Scientists say it may be possible to restore sperm production in boys who are left infertile by childhood cancer treatments, BBC News reported.
One of the harmful side effects of chemotherapy and radiotherapy is that the treatments also kill cells which make sperm. However, in a new study on monkeys, researchers from the University of Pittsburgh and the Magee-Womens Research Institute extracted sperm-producing stem cells before cancer treatment and later restored the cells.
Nine out of 12 adult monkeys and three out of five prepubescent monkeys were later able to produce healthy sperm again – meaning the sperm was capable of fertilizing female eggs.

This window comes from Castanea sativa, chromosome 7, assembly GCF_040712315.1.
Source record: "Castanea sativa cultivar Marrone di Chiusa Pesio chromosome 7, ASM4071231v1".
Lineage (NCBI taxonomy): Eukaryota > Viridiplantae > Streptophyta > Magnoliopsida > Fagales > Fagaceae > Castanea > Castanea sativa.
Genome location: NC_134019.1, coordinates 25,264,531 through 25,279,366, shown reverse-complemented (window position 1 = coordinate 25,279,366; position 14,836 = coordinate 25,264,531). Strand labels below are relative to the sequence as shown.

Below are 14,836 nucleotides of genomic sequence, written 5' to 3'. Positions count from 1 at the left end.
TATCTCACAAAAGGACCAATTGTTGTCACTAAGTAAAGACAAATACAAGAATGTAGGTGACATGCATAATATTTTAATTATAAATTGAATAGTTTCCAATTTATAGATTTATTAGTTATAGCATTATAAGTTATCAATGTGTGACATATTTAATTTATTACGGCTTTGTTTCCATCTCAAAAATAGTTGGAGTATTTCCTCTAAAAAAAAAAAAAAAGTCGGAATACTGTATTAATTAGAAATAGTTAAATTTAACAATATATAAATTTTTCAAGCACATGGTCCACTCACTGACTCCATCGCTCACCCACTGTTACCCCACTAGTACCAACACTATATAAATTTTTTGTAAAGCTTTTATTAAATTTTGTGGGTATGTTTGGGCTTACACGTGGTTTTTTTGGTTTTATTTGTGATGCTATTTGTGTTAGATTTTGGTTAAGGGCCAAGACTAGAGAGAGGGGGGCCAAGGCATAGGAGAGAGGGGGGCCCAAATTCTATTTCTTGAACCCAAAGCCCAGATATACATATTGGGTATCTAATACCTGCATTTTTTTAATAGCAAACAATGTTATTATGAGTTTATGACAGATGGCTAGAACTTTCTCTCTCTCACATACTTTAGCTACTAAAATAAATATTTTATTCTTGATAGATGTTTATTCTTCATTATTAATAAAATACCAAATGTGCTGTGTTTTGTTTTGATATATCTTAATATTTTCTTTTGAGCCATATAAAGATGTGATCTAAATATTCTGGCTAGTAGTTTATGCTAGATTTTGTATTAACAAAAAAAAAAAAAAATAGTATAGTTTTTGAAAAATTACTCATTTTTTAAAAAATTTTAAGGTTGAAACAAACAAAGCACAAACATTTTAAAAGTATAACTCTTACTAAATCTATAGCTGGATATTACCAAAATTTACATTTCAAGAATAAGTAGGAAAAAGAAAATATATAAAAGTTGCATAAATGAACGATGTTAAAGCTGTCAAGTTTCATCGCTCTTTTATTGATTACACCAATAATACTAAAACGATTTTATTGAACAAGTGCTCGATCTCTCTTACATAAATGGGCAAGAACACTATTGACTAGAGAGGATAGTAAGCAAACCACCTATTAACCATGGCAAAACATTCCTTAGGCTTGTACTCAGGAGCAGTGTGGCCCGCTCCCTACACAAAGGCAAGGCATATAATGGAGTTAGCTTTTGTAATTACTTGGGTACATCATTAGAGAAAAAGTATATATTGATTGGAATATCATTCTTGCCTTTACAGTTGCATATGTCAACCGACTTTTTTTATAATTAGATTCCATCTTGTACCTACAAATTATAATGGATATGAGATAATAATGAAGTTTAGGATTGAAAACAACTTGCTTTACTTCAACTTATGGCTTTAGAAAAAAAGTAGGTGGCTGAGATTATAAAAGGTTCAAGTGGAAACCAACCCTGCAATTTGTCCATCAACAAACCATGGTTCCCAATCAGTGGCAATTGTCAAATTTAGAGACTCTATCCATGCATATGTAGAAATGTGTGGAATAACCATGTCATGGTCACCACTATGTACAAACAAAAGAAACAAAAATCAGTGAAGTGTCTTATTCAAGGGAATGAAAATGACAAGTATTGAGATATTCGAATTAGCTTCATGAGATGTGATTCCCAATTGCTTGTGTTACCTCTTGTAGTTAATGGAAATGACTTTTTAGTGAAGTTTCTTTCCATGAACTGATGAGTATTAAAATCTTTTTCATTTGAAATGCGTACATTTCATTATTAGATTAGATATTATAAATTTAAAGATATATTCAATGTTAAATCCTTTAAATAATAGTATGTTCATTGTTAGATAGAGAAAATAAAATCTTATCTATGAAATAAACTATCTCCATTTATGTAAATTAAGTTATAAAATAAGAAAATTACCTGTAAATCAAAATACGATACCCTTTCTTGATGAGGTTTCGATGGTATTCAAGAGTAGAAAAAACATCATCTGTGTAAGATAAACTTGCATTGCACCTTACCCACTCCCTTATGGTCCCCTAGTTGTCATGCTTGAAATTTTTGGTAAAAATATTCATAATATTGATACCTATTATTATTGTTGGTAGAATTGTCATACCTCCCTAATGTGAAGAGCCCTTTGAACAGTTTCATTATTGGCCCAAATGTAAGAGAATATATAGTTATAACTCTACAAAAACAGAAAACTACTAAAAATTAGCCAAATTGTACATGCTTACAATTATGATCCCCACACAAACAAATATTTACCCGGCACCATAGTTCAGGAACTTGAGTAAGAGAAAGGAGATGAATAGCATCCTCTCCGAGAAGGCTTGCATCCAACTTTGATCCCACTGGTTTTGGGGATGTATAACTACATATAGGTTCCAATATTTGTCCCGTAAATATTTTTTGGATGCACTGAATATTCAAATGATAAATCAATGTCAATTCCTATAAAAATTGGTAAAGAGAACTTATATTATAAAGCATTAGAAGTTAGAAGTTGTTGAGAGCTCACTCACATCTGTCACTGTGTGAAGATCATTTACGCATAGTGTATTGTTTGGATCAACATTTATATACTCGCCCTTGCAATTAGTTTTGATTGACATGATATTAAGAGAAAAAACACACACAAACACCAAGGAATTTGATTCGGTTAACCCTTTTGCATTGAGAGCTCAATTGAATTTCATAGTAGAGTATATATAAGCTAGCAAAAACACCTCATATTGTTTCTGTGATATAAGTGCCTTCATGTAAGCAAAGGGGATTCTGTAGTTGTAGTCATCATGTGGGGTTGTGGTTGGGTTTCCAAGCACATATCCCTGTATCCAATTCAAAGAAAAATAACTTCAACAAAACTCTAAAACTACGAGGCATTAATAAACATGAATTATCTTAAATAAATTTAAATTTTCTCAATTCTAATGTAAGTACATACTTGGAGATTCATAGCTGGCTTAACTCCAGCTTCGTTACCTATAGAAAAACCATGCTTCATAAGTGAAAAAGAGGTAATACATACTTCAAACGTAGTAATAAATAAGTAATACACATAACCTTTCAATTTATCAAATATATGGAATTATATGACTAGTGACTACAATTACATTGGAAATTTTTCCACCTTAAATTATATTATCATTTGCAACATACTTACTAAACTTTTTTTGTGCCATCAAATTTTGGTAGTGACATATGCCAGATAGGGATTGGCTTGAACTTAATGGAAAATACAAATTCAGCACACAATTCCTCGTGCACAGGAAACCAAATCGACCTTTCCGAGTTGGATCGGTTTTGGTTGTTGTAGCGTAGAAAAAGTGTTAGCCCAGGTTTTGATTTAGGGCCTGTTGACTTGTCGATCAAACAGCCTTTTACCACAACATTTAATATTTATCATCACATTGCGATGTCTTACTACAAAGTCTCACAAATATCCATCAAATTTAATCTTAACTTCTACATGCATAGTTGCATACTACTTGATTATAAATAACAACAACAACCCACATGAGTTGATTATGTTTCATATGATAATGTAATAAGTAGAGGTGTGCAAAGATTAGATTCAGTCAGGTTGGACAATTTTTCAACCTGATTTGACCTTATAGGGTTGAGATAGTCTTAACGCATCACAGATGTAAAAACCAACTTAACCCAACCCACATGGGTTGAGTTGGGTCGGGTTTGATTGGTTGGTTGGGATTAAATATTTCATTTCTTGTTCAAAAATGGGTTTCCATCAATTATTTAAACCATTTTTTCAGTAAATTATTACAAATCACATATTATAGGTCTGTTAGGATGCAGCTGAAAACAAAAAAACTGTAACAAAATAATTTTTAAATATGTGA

While male cancer patients have the option of freezing sperm before treatment, this is not an option for patients who have not yet goon through puberty.
"This report is a very useful step forward and clearly shows that the science of spermatogonial stem cells transplantation might one day work for humans,” Dr. Allan Pacey, senior lecturer in andrology at the University of Sheffield, told BBC News. “And, although the authors report relatively low efficiency so far, in the context of someone who does not have any banked sperm to fall back on, these odds are probably very encouraging to make this kind of approach worthwhile."
Pacey added a main concern of the treatment was that cancer could be lurking in the stem cells, raising the possibility of re-implanting cancer cells into a healthy patient.